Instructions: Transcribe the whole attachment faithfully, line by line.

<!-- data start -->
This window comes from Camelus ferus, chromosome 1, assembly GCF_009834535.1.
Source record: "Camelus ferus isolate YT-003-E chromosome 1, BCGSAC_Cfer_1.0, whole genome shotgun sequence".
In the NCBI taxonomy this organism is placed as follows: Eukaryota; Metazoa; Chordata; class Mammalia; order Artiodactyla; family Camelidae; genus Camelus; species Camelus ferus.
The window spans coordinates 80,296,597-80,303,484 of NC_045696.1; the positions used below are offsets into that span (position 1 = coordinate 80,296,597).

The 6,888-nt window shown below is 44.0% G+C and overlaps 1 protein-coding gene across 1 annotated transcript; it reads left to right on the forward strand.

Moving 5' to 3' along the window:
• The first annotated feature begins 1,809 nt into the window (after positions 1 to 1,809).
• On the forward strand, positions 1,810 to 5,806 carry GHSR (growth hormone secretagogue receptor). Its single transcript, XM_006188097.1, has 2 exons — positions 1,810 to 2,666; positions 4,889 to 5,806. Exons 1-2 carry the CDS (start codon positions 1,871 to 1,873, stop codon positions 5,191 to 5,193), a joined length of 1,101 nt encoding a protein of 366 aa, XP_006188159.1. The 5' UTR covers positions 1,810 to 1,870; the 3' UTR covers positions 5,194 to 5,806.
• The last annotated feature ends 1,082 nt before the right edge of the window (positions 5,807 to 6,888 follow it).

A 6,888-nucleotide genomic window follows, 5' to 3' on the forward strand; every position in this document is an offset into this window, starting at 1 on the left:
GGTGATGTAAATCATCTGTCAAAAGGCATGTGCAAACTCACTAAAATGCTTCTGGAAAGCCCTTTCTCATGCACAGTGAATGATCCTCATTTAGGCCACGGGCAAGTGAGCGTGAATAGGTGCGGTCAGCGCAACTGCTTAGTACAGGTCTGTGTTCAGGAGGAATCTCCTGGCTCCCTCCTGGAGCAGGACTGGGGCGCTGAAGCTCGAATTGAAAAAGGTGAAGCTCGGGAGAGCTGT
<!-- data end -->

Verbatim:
This window comes from Camelus ferus, chromosome 1, assembly GCF_009834535.1.
Source record: "Camelus ferus isolate YT-003-E chromosome 1, BCGSAC_Cfer_1.0, whole genome shotgun sequence".
In the NCBI taxonomy this organism is placed as follows: Eukaryota; Metazoa; Chordata; class Mammalia; order Artiodactyla; family Camelidae; genus Camelus; species Camelus ferus.
The window spans coordinates 80,296,597-80,303,484 of NC_045696.1; the positions used below are offsets into that span (position 1 = coordinate 80,296,597).

The 6,888-nt window shown below is 44.0% G+C and overlaps 1 protein-coding gene across 1 annotated transcript; it reads left to right on the forward strand.

Moving 5' to 3' along the window:
• The first annotated feature begins 1,809 nt into the window (after positions 1 to 1,809).
• On the forward strand, positions 1,810 to 5,806 carry GHSR (growth hormone secretagogue receptor). Its single transcript, XM_006188097.1, has 2 exons — positions 1,810 to 2,666; positions 4,889 to 5,806. Exons 1-2 carry the CDS (start codon positions 1,871 to 1,873, stop codon positions 5,191 to 5,193), a joined length of 1,101 nt encoding a protein of 366 aa, XP_006188159.1. The 5' UTR covers positions 1,810 to 1,870; the 3' UTR covers positions 5,194 to 5,806.
• The last annotated feature ends 1,082 nt before the right edge of the window (positions 5,807 to 6,888 follow it).

A 6,888-nucleotide genomic window follows, 5' to 3' on the forward strand; every position in this document is an offset into this window, starting at 1 on the left:
GGTGATGTAAATCATCTGTCAAAAGGCATGTGCAAACTCACTAAAATGCTTCTGGAAAGCCCTTTCTCATGCACAGTGAATGATCCTCATTTAGGCCACGGGCAAGTGAGCGTGAATAGGTGCGGTCAGCGCAACTGCTTAGTACAGGTCTGTGTTCAGGAGGAATCTCCTGGCTCCCTCCTGGAGCAGGACTGGGGCGCTGAAGCTCGAATTGAAAAAGGTGAAGCTCGGGAGAGCTGT